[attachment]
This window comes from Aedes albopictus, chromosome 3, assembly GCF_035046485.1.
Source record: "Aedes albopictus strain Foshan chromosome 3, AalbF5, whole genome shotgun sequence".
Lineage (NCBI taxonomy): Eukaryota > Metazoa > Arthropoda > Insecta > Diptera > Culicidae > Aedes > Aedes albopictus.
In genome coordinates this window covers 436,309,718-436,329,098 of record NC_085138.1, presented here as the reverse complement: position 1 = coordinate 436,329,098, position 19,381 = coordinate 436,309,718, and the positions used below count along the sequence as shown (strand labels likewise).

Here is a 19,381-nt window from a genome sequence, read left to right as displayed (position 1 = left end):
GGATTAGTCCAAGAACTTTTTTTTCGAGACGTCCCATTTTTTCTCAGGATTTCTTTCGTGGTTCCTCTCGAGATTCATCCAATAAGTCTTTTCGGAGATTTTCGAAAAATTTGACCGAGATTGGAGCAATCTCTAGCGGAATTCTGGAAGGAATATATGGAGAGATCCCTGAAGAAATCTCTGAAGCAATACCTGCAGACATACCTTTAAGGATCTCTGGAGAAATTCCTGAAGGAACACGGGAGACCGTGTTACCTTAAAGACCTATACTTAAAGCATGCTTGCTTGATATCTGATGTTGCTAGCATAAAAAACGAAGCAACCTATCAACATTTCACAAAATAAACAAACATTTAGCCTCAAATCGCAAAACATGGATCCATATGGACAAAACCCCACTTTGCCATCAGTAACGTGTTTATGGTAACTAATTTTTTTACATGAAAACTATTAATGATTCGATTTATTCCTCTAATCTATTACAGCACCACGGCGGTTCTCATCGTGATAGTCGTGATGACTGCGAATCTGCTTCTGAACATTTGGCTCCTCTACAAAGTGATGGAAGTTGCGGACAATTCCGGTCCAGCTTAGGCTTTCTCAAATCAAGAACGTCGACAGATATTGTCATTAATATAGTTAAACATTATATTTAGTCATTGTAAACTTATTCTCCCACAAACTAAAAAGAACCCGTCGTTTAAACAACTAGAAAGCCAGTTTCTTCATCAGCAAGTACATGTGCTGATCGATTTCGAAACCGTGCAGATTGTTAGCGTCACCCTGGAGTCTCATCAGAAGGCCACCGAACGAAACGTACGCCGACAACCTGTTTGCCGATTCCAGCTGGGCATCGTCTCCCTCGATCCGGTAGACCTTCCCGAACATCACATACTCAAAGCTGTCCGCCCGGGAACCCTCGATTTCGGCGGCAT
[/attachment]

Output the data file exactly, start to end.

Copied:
This window comes from Aedes albopictus, chromosome 3, assembly GCF_035046485.1.
Source record: "Aedes albopictus strain Foshan chromosome 3, AalbF5, whole genome shotgun sequence".
Lineage (NCBI taxonomy): Eukaryota > Metazoa > Arthropoda > Insecta > Diptera > Culicidae > Aedes > Aedes albopictus.
In genome coordinates this window covers 436,309,718-436,329,098 of record NC_085138.1, presented here as the reverse complement: position 1 = coordinate 436,329,098, position 19,381 = coordinate 436,309,718, and the positions used below count along the sequence as shown (strand labels likewise).

Here is a 19,381-nt window from a genome sequence, read left to right as displayed (position 1 = left end):
GGATTAGTCCAAGAACTTTTTTTTCGAGACGTCCCATTTTTTCTCAGGATTTCTTTCGTGGTTCCTCTCGAGATTCATCCAATAAGTCTTTTCGGAGATTTTCGAAAAATTTGACCGAGATTGGAGCAATCTCTAGCGGAATTCTGGAAGGAATATATGGAGAGATCCCTGAAGAAATCTCTGAAGCAATACCTGCAGACATACCTTTAAGGATCTCTGGAGAAATTCCTGAAGGAACACGGGAGACCGTGTTACCTTAAAGACCTATACTTAAAGCATGCTTGCTTGATATCTGATGTTGCTAGCATAAAAAACGAAGCAACCTATCAACATTTCACAAAATAAACAAACATTTAGCCTCAAATCGCAAAACATGGATCCATATGGACAAAACCCCACTTTGCCATCAGTAACGTGTTTATGGTAACTAATTTTTTTACATGAAAACTATTAATGATTCGATTTATTCCTCTAATCTATTACAGCACCACGGCGGTTCTCATCGTGATAGTCGTGATGACTGCGAATCTGCTTCTGAACATTTGGCTCCTCTACAAAGTGATGGAAGTTGCGGACAATTCCGGTCCAGCTTAGGCTTTCTCAAATCAAGAACGTCGACAGATATTGTCATTAATATAGTTAAACATTATATTTAGTCATTGTAAACTTATTCTCCCACAAACTAAAAAGAACCCGTCGTTTAAACAACTAGAAAGCCAGTTTCTTCATCAGCAAGTACATGTGCTGATCGATTTCGAAACCGTGCAGATTGTTAGCGTCACCCTGGAGTCTCATCAGAAGGCCACCGAACGAAACGTACGCCGACAACCTGTTTGCCGATTCCAGCTGGGCATCGTCTCCCTCGATCCGGTAGACCTTCCCGAACATCACATACTCAAAGCTGTCCGCCCGGGAACCCTCGATTTCGGCGGCAT